The highest profile provision of the bill is its preference for holding back third graders who have the weakest reading skills, called “significant reading deficiency” in the bill. That standard would be defined by the State Board of Education.

For a third grader who falls in that category, parents, teachers and school administrators would be required to discuss and decide whether to hold that student back. If they decided a student shouldn’t be held back, the case would be reviewed by the district superintendent, who could decide to hold a student back.

In its original form, as proposed last year, the bill would have made retention mandatory. But there was heavy opposition to that – and reported concern from the governor’s office – so Massey dropped the mandatory idea.

Even the bill’s current retention preference raised concern for many witnesses and some committee members. A couple of mothers brought their children along to the witness table to oppose the bill’s retention provisions.

Rep. Judy Solano, D-Brighton
Rep. Judy Solano, D-Brighton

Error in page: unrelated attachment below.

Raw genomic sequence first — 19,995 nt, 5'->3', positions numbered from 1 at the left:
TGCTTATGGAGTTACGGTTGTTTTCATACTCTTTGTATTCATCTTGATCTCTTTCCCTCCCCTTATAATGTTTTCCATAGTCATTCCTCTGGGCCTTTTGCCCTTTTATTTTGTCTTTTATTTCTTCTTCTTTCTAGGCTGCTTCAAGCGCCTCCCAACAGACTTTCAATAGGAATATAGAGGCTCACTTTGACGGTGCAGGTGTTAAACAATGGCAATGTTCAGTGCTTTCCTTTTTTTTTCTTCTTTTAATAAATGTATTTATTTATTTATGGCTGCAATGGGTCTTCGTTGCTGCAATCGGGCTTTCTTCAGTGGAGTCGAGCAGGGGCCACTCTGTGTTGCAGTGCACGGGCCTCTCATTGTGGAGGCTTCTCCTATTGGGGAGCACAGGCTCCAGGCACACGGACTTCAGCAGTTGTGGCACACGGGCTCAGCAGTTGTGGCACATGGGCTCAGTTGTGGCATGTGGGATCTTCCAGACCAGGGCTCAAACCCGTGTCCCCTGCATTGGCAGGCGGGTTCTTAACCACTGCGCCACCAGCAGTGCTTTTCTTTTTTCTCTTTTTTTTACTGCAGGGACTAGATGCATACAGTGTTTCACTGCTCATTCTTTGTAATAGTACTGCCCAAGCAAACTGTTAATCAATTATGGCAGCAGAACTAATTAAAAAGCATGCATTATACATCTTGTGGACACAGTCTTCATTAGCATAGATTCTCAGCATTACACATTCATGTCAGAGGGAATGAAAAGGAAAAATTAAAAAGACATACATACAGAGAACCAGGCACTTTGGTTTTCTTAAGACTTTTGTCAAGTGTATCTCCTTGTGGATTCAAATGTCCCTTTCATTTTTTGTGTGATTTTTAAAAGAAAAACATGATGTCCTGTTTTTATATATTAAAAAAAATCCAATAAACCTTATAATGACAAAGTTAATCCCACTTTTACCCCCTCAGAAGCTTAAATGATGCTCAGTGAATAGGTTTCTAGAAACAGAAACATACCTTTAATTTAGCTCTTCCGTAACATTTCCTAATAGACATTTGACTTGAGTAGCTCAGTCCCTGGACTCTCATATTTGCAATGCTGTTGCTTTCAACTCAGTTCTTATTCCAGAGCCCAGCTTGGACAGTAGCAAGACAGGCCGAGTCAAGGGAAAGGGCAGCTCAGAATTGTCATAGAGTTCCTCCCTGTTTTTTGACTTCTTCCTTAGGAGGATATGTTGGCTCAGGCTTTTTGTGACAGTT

After testimony ended and committee deliberation began, Solano proposed an amendment to strip the retention provisions of the bill. It failed on a 5-8 vote.

The other concern that dominated the hearing was the potential cost of the program. The current version of the bill proposes taking about $5.4 million from tobacco settlement monies and from the existing Read to Achieve program.

Massey and cosponsor Rep. Millie Hamner, D-Summit County and a former superintendent, said they’re looking for additional funding. Revenue from state school lands reportedly is being eyed as a source of funds.

Solano and Todd kept raising questions about cost, and several school district witnesses made the same point.

Finally, Rep. Carole Murray said, “I guess I’m getting a little uncomfortable with all the questions about money. Why should it take (more) money to teach them … the one thing they should be getting in school?”

Harrison district Superintendent Mike Miles testified in favor of the bill. His district has a policy to eliminate social promotion in five years by holding students back in third, fifth and eighth grades.

Asked about the cost, Miles said, “It does take a lot to get a student to read when they’re far behind, but it can be done. It does take some resources. We’re doing it … mostly because we prioritize our funding in support of early literacy.”

Other witnesses raised concerns about how the bill might affect special education students, about the data reporting requirements it would impose on districts and about how the bill would integrate – or conflict with – the state’s overall system of academic standards, testing and school accountability.